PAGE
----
NYU and Columbia Professors Team Up to Battle Oral Cancer


via nyu.edu

Dr. Schmidt, professor of Oral and Maxillofacial Surgery at NYU (right), and Dr. Bunnett, professor in the Department of Surgery and Pharmacology at Columbia University (left).

Christine Lee, Staff Writer

Dr. Brian Schmidt, director of the Bluestone Center for Clinical Research at NYU’s College of Dentistry, and Dr. Nigel Bunnett of Columbia University’s Department of Surgery and Pharmacology, have been awarded a $3.7 million, five-year grant to better understand the root cause of oral cancer pain. This grant was given by the National Institute of Dental and Craniofacial Research to hopefully develop new non opioid treatments for oral cancer patients, according to NYU’s Health and Medicine website.

Schmidt and Bunnett both have extensive experience researching oral cancer; the pair collaborated once before as faculty at the University of California San Francisco to study the role of proteases — enzymes that break down proteins — in oral cancer. Currently, Schmidt is a clinical scientist of neuronal mechanisms for cancer pain, and Dr. Bunnett continues to conduct research into specific proteins that control pain and inflammation in the body.

Bunnett’s past research involving the Protease activated receptor 2 (PAR2) enzyme — a signaling receptor on the surface of cells — will act as the springboard for the two professors’ future research. The two hypothesize that the excessive proteases present in oral cancer react with the PAR2 enzyme in cancer cells, thus sending pain signals to the brain.

“We linked my previous discovery of the mechanisms by which proteases released by inflammatory cells can activate sensory nerves to cause pain to Dr. Schmidt’s work on cancer pain,” Dr. Bunnett said. “This helped us develop the novel hypothesis that proteases from oral cancers cause pain by cleaving a specific receptor on the surface off pain transmitting nerves — proteases activated receptor 2 or PAR2.”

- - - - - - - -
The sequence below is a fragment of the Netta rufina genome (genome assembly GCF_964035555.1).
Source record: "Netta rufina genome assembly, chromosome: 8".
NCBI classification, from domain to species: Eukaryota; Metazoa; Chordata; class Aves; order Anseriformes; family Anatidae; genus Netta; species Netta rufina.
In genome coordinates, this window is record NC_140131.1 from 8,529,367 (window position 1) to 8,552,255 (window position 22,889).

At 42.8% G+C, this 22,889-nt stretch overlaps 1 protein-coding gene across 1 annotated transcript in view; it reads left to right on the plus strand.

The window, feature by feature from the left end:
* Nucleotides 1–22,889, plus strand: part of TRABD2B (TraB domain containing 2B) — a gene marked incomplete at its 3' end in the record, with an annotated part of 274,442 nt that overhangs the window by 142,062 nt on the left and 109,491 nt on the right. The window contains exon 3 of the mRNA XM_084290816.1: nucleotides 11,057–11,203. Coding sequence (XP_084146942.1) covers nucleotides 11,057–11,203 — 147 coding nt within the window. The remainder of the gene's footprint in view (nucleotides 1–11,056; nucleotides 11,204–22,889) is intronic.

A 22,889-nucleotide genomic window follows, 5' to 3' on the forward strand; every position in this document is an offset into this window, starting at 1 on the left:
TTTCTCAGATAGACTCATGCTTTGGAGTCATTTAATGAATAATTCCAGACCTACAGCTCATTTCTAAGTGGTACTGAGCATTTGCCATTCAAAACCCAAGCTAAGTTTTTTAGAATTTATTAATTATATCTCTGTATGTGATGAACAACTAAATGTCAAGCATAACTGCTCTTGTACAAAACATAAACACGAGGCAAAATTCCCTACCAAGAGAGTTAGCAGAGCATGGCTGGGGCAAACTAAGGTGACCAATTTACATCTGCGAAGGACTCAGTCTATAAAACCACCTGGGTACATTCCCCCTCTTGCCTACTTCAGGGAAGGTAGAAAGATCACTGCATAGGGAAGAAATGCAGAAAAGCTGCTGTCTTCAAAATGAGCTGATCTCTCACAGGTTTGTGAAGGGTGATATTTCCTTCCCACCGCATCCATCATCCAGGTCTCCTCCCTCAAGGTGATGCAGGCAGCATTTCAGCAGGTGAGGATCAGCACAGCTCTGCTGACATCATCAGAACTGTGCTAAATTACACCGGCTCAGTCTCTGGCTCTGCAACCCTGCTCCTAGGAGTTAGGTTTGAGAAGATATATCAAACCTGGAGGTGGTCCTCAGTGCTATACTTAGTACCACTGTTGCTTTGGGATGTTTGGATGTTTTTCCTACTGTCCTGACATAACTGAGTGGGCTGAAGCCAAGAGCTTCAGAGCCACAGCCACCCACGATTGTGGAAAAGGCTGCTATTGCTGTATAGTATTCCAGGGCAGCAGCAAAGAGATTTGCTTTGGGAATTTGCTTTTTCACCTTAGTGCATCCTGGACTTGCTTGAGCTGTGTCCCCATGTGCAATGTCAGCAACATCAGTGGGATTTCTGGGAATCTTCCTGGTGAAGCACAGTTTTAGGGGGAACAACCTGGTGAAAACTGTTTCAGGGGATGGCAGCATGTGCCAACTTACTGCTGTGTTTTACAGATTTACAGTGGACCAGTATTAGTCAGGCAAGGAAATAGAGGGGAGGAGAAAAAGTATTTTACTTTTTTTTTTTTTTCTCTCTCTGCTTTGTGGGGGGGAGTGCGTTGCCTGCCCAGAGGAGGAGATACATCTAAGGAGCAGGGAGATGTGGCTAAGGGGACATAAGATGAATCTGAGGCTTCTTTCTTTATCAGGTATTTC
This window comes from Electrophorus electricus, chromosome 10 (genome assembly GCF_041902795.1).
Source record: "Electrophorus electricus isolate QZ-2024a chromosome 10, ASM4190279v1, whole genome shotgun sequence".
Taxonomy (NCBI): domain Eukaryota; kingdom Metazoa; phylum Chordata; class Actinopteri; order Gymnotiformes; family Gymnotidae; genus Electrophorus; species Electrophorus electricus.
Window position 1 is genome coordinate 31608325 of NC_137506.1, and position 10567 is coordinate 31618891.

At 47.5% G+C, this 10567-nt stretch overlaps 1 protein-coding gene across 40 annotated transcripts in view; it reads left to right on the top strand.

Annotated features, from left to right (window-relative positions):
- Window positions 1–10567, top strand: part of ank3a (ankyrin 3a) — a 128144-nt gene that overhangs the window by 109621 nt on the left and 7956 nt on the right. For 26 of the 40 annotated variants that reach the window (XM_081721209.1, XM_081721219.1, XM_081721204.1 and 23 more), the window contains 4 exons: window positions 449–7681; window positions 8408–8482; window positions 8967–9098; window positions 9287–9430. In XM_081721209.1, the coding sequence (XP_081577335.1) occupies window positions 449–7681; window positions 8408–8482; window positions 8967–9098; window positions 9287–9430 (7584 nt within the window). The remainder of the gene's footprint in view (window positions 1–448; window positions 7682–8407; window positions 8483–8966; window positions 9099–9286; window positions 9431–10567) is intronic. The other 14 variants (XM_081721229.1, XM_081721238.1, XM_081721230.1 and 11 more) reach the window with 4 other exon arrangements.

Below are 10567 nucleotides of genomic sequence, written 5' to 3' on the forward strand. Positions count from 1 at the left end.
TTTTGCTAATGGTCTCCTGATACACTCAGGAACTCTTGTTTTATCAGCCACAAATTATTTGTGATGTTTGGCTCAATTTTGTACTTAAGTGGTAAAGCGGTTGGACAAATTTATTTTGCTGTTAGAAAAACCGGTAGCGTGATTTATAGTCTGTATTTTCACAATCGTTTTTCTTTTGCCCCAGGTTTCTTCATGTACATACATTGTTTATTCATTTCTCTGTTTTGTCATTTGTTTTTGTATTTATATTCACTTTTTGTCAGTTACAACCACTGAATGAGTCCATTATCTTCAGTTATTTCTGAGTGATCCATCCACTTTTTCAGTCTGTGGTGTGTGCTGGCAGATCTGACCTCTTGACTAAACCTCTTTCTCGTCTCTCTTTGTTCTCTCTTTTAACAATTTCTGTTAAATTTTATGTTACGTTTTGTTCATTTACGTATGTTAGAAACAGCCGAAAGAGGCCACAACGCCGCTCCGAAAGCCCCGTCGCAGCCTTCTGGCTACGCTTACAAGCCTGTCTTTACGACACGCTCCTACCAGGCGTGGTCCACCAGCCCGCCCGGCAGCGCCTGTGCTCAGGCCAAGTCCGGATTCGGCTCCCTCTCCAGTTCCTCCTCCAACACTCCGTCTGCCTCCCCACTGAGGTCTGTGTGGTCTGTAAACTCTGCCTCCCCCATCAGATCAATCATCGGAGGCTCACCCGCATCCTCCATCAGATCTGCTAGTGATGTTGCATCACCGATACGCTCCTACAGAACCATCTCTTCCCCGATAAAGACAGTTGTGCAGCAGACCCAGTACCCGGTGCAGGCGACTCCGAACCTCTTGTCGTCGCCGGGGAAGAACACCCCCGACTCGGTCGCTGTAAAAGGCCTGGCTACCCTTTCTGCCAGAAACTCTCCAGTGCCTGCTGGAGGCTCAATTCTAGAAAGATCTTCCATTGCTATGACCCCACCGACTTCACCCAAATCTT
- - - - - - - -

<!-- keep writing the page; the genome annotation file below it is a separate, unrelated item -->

Schmidt and Bunnett have found that there are high levels of proteases in oral cancers, prompting their hypothesis that PAR2 may be a reason oral cancer patients suffer from chronic pain. Because of this chronic pain, oral cancer patients are at high risk for opioid addiction during and after treatment. Opioids are a synthetic narcotic that can be prescribed to patients for pain relief; because of their euphoric effects, overuse can lead to addiction and even death. According to research conducted by BlueCross BlueShield, addiction to opioids have risen nearly 500% in the past seven years.

Moving forward, the professors want to develop new treatments for cancer pain that stop PAR2 and proteases to counter oral pain.

“These would be non opioid treatments,” Dr. Bunnett said. “Which are desperately needed to treat chronic pain associated with many diseases.”

Dr. Schmidt plans to utilize pain severity data gathered from his patients in conjunction with research into the cellular origins of the proteases from patients’ tissues, according to a campus news source. Along with determining the source of pain, the two professors aim to find treatment solutions that can be applied to a wide range of pain experienced by cancer patients.

“We need to evaluate new therapies and must determine whether those mechanisms are applicable to other cancer pains,” said Bennett.

Email Chia Chen Lee at [email protected].